Paul Tautges: Well, I think it really comes down to us getting church right. Getting our ecclesiology right. The doctrine of the church. And I think for me, what stands out most of all is when we look at the New Testament. The number one analogy for the church is family. Familial language–brother, sister, brotherhood–is the number one language use of the church in the New Testament, familial language. So that tells me then that the local church is first and foremost a local family of God, a local visible representation of the family of God. So, that is how we have to think of the church–as a visible representation of the family of God. And when we get that right, then it opens up our minds to, how do we function best as the family of God? How do we love people best as the family of God? And then we see the brilliance of God’s design and then we understand, for example, Paul’s teaching in 1 Corinthians 12, that the church is the body. The church is a body. In fact, it’s interesting that Paul doesn’t say the church is like a body. He says the church is a body. In other words, it is a living organism with many different parts. No single part is more important than another. Every part, it says, is indispensable. So disability draws attention to the value and the necessity of every member of the body of Christ. See, we live in a world that deifies human strength and glorifies human abilities. Disability reminds us that the church cannot function without the weaker and the weakest members. That’s why I say disability blesses our churches, because it serves as a constant reminder of the temporal nature of our bodies. We’re looking forward to the day when the Lord Jesus returns. I think of 1 John 3:2, “Beloved, we are God’s children now.” That’s what we are now. We are now God’s children and what we will be has not yet appeared, but we know that when He appears we shall be like Him because we shall see Him as He is. So, disability has a way of reminding us how temporal the human body is. When you think about it, Dale, if you and I live long enough, you and I both will get to the point where we have a disability and we will be fully dependent on other people to continue to function. So, when we get to that point, do we want to be able to function as fully as we can within the family of God? Or do we want to be an isolated member outside somewhere on the fringe? Well, I know what you think of the family of God and I know what I think, so I know the answer to that question. That’s that’s the role the church has to play.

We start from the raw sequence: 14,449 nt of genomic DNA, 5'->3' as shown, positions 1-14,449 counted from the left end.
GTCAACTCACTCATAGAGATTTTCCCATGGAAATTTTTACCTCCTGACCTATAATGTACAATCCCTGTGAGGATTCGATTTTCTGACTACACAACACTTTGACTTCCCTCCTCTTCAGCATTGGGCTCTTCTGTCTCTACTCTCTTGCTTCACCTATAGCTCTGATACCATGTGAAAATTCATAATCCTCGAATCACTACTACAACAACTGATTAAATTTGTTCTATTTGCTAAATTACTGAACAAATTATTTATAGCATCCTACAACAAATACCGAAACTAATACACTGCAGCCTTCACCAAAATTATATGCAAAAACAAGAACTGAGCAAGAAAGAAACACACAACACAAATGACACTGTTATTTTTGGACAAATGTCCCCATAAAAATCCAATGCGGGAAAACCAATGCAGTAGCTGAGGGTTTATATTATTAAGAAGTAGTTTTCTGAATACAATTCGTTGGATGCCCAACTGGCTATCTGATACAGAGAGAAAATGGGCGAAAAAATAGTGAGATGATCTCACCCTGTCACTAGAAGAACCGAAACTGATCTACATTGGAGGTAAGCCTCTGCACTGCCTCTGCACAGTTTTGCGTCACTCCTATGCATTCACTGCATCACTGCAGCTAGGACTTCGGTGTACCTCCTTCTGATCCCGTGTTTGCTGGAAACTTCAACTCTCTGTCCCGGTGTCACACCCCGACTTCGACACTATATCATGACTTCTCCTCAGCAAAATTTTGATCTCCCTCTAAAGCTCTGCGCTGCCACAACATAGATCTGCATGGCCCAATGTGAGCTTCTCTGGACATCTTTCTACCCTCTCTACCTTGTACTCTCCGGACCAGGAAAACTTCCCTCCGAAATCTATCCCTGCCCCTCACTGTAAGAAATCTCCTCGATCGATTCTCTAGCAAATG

Dale Johnson: Well, I think that what you do to shake people’s paradigm is, it’s not just the church ministering to those who are disabled. They become a part of the life of the body to where that ministry is mutual and that’s a part of what the family of God is intended to accomplish and the beauty of what God can teach us with every member of the body. I think that is a profound statement that we need to carry with us as we think about the beauty of God’s design of the church and then every member that he brings to us and how they contribute to the ministry of sanctification among the body which is the purpose. Paul, this has been great, brother, and I know this is going to be an encouragement to our counselors. Very practical, Biblical wisdom on how to how to talk through specific issues, even when they’re really difficult. God, in His wisdom, has given us the beauty of his Word that’s life-giving, no matter the situation and you’ve helped us to see that through these past couple of podcasts and I appreciate that.
Paul Tautges: Thanks Dale. I really appreciate being with you. If I could just say one more thing, I think that what Joni and I really hope and pray about this book is that it’s going to be used in churches to help them develop a Biblical view of suffering, that includes disability, and that God will use it to awaken the church to one of the largest unreached people groups in the world, which is people affected by disabilities, who need to know the love of God and the peace that comes from knowing and walking with Christ. And to the degree that God uses it, to that end we will be thrilled.
Dale Johnson: Amen. We even see in the Scriptures where God uses these things for his glory and the church needs some of that and I appreciate that.